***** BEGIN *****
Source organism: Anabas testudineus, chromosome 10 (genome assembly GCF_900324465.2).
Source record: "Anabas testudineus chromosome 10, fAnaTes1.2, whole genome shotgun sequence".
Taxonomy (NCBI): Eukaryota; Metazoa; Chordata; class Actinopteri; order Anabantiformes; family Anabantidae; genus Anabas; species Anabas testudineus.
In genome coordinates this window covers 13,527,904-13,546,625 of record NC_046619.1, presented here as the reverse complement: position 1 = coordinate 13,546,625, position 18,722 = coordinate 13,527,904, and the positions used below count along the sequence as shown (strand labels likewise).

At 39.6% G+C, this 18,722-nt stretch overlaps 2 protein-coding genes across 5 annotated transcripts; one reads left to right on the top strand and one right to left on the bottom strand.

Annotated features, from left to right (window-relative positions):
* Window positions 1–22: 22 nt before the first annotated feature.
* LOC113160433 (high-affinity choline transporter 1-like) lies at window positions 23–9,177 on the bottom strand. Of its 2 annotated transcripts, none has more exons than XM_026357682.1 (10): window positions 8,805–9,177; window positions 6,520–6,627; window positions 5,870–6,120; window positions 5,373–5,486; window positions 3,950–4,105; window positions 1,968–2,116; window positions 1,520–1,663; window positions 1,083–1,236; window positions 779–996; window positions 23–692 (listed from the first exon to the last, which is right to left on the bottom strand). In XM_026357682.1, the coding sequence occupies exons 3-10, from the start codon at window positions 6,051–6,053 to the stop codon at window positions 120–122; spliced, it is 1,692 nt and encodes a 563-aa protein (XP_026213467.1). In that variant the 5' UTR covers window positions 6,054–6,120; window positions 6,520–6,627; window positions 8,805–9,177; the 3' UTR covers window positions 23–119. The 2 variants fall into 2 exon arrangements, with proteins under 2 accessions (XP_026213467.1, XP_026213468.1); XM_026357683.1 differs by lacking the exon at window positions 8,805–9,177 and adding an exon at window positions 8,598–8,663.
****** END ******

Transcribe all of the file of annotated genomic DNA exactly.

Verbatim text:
Source organism: Anabas testudineus, chromosome 10 (genome assembly GCF_900324465.2).
Source record: "Anabas testudineus chromosome 10, fAnaTes1.2, whole genome shotgun sequence".
Taxonomy (NCBI): Eukaryota; Metazoa; Chordata; class Actinopteri; order Anabantiformes; family Anabantidae; genus Anabas; species Anabas testudineus.
In genome coordinates this window covers 13,527,904-13,546,625 of record NC_046619.1, presented here as the reverse complement: position 1 = coordinate 13,546,625, position 18,722 = coordinate 13,527,904, and the positions used below count along the sequence as shown (strand labels likewise).

At 39.6% G+C, this 18,722-nt stretch overlaps 2 protein-coding genes across 5 annotated transcripts; one reads left to right on the top strand and one right to left on the bottom strand.

Annotated features, from left to right (window-relative positions):
* Window positions 1–22: 22 nt before the first annotated feature.
* LOC113160433 (high-affinity choline transporter 1-like) lies at window positions 23–9,177 on the bottom strand. Of its 2 annotated transcripts, none has more exons than XM_026357682.1 (10): window positions 8,805–9,177; window positions 6,520–6,627; window positions 5,870–6,120; window positions 5,373–5,486; window positions 3,950–4,105; window positions 1,968–2,116; window positions 1,520–1,663; window positions 1,083–1,236; window positions 779–996; window positions 23–692 (listed from the first exon to the last, which is right to left on the bottom strand). In XM_026357682.1, the coding sequence occupies exons 3-10, from the start codon at window positions 6,051–6,053 to the stop codon at window positions 120–122; spliced, it is 1,692 nt and encodes a 563-aa protein (XP_026213467.1). In that variant the 5' UTR covers window positions 6,054–6,120; window positions 6,520–6,627; window positions 8,805–9,177; the 3' UTR covers window positions 23–119. The 2 variants fall into 2 exon arrangements, with proteins under 2 accessions (XP_026213467.1, XP_026213468.1); XM_026357683.1 differs by lacking the exon at window positions 8,805–9,177 and adding an exon at window positions 8,598–8,663.